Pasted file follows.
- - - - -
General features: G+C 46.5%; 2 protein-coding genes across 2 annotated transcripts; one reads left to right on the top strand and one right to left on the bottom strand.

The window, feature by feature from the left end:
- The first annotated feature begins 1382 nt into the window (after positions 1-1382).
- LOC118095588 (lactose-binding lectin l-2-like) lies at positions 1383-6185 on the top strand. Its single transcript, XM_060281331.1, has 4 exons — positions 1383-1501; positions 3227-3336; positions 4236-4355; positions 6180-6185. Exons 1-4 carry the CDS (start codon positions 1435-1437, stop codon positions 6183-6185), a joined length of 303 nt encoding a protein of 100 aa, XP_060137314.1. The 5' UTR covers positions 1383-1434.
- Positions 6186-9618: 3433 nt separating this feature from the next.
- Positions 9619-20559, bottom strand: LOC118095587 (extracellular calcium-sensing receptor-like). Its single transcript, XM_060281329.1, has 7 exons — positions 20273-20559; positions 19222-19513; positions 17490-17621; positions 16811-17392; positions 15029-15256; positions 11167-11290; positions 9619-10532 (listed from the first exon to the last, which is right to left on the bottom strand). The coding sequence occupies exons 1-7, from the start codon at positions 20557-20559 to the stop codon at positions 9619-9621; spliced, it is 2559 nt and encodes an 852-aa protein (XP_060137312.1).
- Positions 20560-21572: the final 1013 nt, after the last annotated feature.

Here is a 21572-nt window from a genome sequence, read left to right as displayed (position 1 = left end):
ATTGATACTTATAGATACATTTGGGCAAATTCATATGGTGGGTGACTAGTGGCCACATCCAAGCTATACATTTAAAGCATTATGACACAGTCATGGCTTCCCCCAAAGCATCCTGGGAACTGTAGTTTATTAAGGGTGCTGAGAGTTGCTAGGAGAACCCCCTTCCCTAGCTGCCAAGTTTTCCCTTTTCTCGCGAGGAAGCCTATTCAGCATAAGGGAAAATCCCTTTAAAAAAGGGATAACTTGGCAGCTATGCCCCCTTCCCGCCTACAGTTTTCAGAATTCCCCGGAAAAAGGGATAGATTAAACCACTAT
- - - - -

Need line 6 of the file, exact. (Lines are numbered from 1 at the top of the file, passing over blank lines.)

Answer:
- Positions 9619-20559, bottom strand: LOC118095587 (extracellular calcium-sensing receptor-like). Its single transcript, XM_060281329.1, has 7 exons — positions 20273-20559; positions 19222-19513; positions 17490-17621; positions 16811-17392; positions 15029-15256; positions 11167-11290; positions 9619-10532 (listed from the first exon to the last, which is right to left on the bottom strand). The coding sequence occupies exons 1-7, from the start codon at positions 20557-20559 to the stop codon at positions 9619-9621; spliced, it is 2559 nt and encodes an 852-aa protein (XP_060137312.1).